-- Posted by bberry on Sat, Nov 19, 2011, at 8:09 AM
  • There is a lot of revisionist mush being portrayed a theory based on no facts at all. Here is what we do know. The original pilgrims were Puritans. They were a much hated and maligned followers of Jesus Christ who did not conform to the then views on Christianity held by the English Monarchy. After years of persecution and mockery, the a small group of Puritans left in search of a new beginning.

    The Puritans, despite the mockery and lies, viewed intoxicants and a poison, there for totally abstained from it. Therefore we can flush davis_x_machina's theory down the toilet.

    Upon arriving onto the North American continent, the Puritans encountered a terribly harsh winter. They stayed on board the Mayflower on to see half of them starve to death. That spring, they met an English speaking Native who welcomed them and taught them to cultivate crops. That fall, they shared their harvest, with the Puritans giving thanks for their Lord, Jesus Christ. Hence the term, Thanksgiving.

    After this, more immigrants from Europe had arrived and the massacre ensued. The Puritans were not responsible for the slaughter as AmberLea's theory goes. Yet another flushing.

    -- Posted by Dudley Dawson on Sat, Nov 19, 2011, at 11:35 AM
  • Those traveling to the Americas would consume beer as water was considered unsafe, including the Puritans. They also eventually began to grow tabacco for a cash crop.

    -- Posted by bberry on Sat, Nov 19, 2011, at 3:10 PM
  • I am unable to find where the Puritans drank beer on the Mayflower. If you can locate the source, I would greatly appreciate it. Tobacco production came later with the decline of the Puritan influence.

    -- Posted by Dudley Dawson on Sat, Nov 19, 2011, at 9:47 PM
  • I think you may have misunderstood how the Puritans viewed alcohol. They were not against intoxicants, they were against being intoxicated.

    Here's a few links. I suppose you could argue credibility but there are many other links I chose to avoid for this reason.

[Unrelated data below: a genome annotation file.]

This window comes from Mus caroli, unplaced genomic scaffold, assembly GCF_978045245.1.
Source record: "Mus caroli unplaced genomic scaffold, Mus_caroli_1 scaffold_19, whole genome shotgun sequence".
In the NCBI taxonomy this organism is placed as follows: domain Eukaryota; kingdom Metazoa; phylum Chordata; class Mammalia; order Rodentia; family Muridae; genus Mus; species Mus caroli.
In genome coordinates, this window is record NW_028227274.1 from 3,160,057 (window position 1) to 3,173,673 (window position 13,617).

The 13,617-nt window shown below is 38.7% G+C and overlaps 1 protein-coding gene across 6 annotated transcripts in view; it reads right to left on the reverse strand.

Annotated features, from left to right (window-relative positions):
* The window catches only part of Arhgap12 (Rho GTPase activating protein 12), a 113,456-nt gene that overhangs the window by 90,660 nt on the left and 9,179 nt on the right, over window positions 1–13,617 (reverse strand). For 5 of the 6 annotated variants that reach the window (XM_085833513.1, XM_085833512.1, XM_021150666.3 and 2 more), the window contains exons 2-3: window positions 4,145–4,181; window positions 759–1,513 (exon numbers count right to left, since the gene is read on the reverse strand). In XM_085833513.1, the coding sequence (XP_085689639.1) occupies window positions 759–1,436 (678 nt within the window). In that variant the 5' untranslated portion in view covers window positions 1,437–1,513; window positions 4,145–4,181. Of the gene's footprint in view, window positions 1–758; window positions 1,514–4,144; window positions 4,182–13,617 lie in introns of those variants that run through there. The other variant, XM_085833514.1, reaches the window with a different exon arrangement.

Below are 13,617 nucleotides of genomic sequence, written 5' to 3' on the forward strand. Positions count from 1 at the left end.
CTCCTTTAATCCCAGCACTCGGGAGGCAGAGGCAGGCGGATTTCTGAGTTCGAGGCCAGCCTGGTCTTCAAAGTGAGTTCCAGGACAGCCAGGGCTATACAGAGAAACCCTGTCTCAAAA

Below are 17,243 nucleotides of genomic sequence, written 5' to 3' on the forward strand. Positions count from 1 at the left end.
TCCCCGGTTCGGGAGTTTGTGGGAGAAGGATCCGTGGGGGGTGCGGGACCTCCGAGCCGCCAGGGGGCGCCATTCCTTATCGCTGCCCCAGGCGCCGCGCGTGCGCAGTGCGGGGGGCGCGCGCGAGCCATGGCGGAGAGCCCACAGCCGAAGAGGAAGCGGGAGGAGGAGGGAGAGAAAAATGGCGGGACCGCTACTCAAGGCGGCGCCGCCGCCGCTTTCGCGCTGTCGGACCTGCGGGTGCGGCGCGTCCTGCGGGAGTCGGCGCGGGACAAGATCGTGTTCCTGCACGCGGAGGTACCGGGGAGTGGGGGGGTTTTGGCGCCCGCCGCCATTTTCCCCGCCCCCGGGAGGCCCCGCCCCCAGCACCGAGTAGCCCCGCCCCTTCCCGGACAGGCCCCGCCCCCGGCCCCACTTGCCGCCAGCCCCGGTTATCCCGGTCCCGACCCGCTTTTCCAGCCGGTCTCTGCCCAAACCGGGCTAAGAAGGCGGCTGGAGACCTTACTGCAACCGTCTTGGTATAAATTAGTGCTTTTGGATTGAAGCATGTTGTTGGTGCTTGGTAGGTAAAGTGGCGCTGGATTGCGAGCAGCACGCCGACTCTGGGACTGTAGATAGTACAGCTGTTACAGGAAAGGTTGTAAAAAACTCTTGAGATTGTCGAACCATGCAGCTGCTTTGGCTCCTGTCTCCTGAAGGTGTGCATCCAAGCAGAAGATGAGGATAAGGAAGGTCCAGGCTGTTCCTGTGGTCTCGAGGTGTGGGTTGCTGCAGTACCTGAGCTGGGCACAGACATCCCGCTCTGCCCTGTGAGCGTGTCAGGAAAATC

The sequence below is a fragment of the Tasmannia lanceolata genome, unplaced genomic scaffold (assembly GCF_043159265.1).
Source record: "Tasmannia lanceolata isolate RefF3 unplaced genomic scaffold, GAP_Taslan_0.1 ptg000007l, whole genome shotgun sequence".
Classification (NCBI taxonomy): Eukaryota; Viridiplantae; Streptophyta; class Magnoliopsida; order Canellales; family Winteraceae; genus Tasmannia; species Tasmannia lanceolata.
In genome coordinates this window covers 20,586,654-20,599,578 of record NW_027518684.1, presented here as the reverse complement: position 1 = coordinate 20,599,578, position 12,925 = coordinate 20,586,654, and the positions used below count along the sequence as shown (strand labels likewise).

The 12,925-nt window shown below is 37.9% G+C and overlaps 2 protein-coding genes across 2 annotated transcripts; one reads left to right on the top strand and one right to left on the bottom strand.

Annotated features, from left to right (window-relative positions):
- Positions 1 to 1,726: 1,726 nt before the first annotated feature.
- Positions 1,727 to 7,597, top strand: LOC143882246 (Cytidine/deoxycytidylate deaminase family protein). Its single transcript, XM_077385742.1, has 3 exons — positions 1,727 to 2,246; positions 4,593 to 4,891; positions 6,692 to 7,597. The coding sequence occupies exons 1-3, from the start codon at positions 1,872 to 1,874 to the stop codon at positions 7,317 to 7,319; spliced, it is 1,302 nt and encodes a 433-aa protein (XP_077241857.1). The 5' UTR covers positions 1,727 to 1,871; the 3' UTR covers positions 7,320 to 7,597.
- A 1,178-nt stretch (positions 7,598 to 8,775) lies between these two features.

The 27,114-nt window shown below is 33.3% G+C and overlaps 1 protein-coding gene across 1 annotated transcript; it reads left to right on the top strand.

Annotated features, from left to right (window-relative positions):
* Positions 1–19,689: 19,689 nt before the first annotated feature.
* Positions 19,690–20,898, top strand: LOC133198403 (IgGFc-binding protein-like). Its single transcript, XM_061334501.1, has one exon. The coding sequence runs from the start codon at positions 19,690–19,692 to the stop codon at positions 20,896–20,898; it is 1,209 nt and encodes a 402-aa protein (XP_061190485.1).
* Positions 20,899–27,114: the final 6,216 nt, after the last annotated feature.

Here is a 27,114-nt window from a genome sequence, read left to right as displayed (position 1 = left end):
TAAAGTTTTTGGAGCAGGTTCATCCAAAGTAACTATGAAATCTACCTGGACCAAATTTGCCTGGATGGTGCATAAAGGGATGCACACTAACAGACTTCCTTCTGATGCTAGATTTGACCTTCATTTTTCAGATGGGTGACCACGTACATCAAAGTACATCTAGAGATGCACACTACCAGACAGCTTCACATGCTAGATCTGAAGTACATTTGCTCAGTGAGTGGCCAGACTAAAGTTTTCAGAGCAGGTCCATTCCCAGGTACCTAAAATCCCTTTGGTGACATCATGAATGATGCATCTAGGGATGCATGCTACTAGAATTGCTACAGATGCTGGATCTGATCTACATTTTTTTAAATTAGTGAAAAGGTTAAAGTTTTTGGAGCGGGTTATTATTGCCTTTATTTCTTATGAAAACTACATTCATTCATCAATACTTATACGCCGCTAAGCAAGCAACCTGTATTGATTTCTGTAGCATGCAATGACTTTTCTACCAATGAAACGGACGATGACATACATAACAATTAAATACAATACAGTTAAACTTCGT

-- Posted by bberry on Sun, Nov 20, 2011, at 7:36 AM
  • I stand corrected. Thank you.

    -- Posted by Dudley Dawson on Sun, Nov 20, 2011, at 8:13 AM
  • The entire point of Thanksgiving is to thank the Lord for all He has given us. And to thank Him for the surplus to share with others. That is a brief summary of God's testimony.

    -- Posted by Dudley Dawson on Sun, Nov 20, 2011, at 6:31 PM
  • Well in that case CPB I will be sure to thank all the other fairy tale characters out there.

    -- Posted by carlsonl on Wed, Nov 23, 2011, at 4:39 PM
  • Please do so carlsonl.

    -- Posted by Dudley Dawson on Wed, Nov 23, 2011, at 8:40 PM
  • Giving thanks to God and or whatever it is you take a stand with spiritually or otherwise, giving thanks to family and friends, giving thanks to employers and clients, teachers and firemen..... It wouldn't hurt you carlson. You don't have to give thanks to the tooth fairy to take advantage of this day of giving thanks. And from your comment, it would appear that you are not a believer of God, as you compared Him to a fairy tale character, I find it agitating that due to all this political correctness garbage, government agencies can't use the word Christmas, but there is no worries when someone decides to pop onto a comments page just to denounce God. Really, what did you think you would find in this story "Thanksgiving" other than an opportunity to voice your negative opinion?

    -- Posted by Nick Mercy on Thu, Nov 24, 2011, at 3:49 AM